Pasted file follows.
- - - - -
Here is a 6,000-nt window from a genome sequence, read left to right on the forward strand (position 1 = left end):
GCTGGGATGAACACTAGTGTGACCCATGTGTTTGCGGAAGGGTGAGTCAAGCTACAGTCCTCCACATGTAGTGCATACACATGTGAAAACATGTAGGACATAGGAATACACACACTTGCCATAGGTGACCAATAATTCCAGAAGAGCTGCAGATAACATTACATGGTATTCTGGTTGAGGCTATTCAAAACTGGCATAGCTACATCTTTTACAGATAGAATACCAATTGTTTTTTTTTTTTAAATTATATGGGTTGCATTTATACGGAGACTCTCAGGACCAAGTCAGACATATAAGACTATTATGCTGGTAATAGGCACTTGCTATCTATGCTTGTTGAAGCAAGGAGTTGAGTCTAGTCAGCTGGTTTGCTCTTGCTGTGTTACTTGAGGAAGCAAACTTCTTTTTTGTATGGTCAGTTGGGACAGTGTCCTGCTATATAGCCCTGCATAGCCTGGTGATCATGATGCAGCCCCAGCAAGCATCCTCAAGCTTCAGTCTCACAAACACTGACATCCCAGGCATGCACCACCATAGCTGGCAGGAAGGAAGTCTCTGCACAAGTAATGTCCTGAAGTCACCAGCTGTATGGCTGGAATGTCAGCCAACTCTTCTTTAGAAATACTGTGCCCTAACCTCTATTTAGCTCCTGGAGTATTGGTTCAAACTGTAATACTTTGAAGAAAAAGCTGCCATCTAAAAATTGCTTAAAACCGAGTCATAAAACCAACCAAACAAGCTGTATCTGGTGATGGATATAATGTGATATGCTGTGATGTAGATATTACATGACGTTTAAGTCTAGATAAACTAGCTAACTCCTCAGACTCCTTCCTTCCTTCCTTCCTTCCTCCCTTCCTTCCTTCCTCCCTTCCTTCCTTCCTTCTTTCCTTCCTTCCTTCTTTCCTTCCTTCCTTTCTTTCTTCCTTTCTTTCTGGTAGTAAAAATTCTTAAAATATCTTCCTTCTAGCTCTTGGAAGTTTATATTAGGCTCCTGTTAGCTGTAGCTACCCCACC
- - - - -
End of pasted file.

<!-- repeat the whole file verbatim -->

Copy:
Here is a 6,000-nt window from a genome sequence, read left to right on the forward strand (position 1 = left end):
GCTGGGATGAACACTAGTGTGACCCATGTGTTTGCGGAAGGGTGAGTCAAGCTACAGTCCTCCACATGTAGTGCATACACATGTGAAAACATGTAGGACATAGGAATACACACACTTGCCATAGGTGACCAATAATTCCAGAAGAGCTGCAGATAACATTACATGGTATTCTGGTTGAGGCTATTCAAAACTGGCATAGCTACATCTTTTACAGATAGAATACCAATTGTTTTTTTTTTTTAAATTATATGGGTTGCATTTATACGGAGACTCTCAGGACCAAGTCAGACATATAAGACTATTATGCTGGTAATAGGCACTTGCTATCTATGCTTGTTGAAGCAAGGAGTTGAGTCTAGTCAGCTGGTTTGCTCTTGCTGTGTTACTTGAGGAAGCAAACTTCTTTTTTGTATGGTCAGTTGGGACAGTGTCCTGCTATATAGCCCTGCATAGCCTGGTGATCATGATGCAGCCCCAGCAAGCATCCTCAAGCTTCAGTCTCACAAACACTGACATCCCAGGCATGCACCACCATAGCTGGCAGGAAGGAAGTCTCTGCACAAGTAATGTCCTGAAGTCACCAGCTGTATGGCTGGAATGTCAGCCAACTCTTCTTTAGAAATACTGTGCCCTAACCTCTATTTAGCTCCTGGAGTATTGGTTCAAACTGTAATACTTTGAAGAAAAAGCTGCCATCTAAAAATTGCTTAAAACCGAGTCATAAAACCAACCAAACAAGCTGTATCTGGTGATGGATATAATGTGATATGCTGTGATGTAGATATTACATGACGTTTAAGTCTAGATAAACTAGCTAACTCCTCAGACTCCTTCCTTCCTTCCTTCCTTCCTCCCTTCCTTCCTTCCTCCCTTCCTTCCTTCCTTCTTTCCTTCCTTCCTTCTTTCCTTCCTTCCTTTCTTTCTTCCTTTCTTTCTGGTAGTAAAAATTCTTAAAATATCTTCCTTCTAGCTCTTGGAAGTTTATATTAGGCTCCTGTTAGCTGTAGCTACCCCACC